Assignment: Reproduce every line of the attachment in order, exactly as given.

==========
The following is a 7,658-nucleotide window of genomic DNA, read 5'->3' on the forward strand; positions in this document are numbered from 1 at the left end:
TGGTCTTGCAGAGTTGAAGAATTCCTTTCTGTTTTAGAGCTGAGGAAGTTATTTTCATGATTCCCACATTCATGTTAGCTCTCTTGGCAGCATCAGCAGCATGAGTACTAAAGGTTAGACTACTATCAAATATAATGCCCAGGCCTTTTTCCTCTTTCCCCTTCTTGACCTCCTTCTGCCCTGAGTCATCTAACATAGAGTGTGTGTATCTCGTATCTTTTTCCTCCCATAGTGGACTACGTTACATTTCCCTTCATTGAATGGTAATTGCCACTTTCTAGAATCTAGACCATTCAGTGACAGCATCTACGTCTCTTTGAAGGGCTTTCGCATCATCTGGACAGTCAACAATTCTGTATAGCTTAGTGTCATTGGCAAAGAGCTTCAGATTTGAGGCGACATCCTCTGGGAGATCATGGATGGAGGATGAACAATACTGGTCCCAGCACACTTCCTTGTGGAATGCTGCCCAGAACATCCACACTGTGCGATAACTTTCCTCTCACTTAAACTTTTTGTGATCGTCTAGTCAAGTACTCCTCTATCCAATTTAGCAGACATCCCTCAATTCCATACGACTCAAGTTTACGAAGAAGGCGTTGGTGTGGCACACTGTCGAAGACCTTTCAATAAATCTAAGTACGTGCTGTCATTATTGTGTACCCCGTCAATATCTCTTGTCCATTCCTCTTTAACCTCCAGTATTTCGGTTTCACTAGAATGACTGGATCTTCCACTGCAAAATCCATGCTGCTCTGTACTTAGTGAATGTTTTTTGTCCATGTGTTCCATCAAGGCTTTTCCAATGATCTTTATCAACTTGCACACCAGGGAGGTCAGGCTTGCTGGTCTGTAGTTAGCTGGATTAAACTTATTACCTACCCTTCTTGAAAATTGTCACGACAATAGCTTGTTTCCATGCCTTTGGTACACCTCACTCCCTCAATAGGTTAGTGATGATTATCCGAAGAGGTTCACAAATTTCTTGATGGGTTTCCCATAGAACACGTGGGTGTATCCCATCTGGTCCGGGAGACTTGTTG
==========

The following is a 7,658-nucleotide window of genomic DNA, read 5'->3' on the forward strand; positions in this document are numbered from 1 at the left end:
TGGTCTTGCAGAGTTGAAGAATTCCTTTCTGTTTTAGAGCTGAGGAAGTTATTTTCATGATTCCCACATTCATGTTAGCTCTCTTGGCAGCATCAGCAGCATGAGTACTAAAGGTTAGACTACTATCAAATATAATGCCCAGGCCTTTTTCCTCTTTCCCCTTCTTGACCTCCTTCTGCCCTGAGTCATCTAACATAGAGTGTGTGTATCTCGTATCTTTTTCCTCCCATAGTGGACTACGTTACATTTCCCTTCATTGAATGGTAATTGCCACTTTCTAGAATCTAGACCATTCAGTGACAGCATCTACGTCTCTTTGAAGGGCTTTCGCATCATCTGGACAGTCAACAATTCTGTATAGCTTAGTGTCATTGGCAAAGAGCTTCAGATTTGAGGCGACATCCTCTGGGAGATCATGGATGGAGGATGAACAATACTGGTCCCAGCACACTTCCTTGTGGAATGCTGCCCAGAACATCCACACTGTGCGATAACTTTCCTCTCACTTAAACTTTTTGTGATCGTCTAGTCAAGTACTCCTCTATCCAATTTAGCAGACATCCCTCAATTCCATACGACTCAAGTTTACGAAGAAGGCGTTGGTGTGGCACACTGTCGAAGACCTTTCAATAAATCTAAGTACGTGCTGTCATTATTGTGTACCCCGTCAATATCTCTTGTCCATTCCTCTTTAACCTCCAGTATTTCGGTTTCACTAGAATGACTGGATCTTCCACTGCAAAATCCATGCTGCTCTGTACTTAGTGAATGTTTTTTGTCCATGTGTTCCATCAAGGCTTTTCCAATGATCTTTATCAACTTGCACACCAGGGAGGTCAGGCTTGCTGGTCTGTAGTTAGCTGGATTAAACTTATTACCTACCCTTCTTGAAAATTGTCACGACAATAGCTTGTTTCCATGCCTTTGGTACACCTCACTCCCTCAATAGGTTAGTGATGATTATCCGAAGAGGTTCACAAATTTCTTGATGGGTTTCCCATAGAACACGTGGGTGTATCCCATCTGGTCCGGGAGACTTGTTG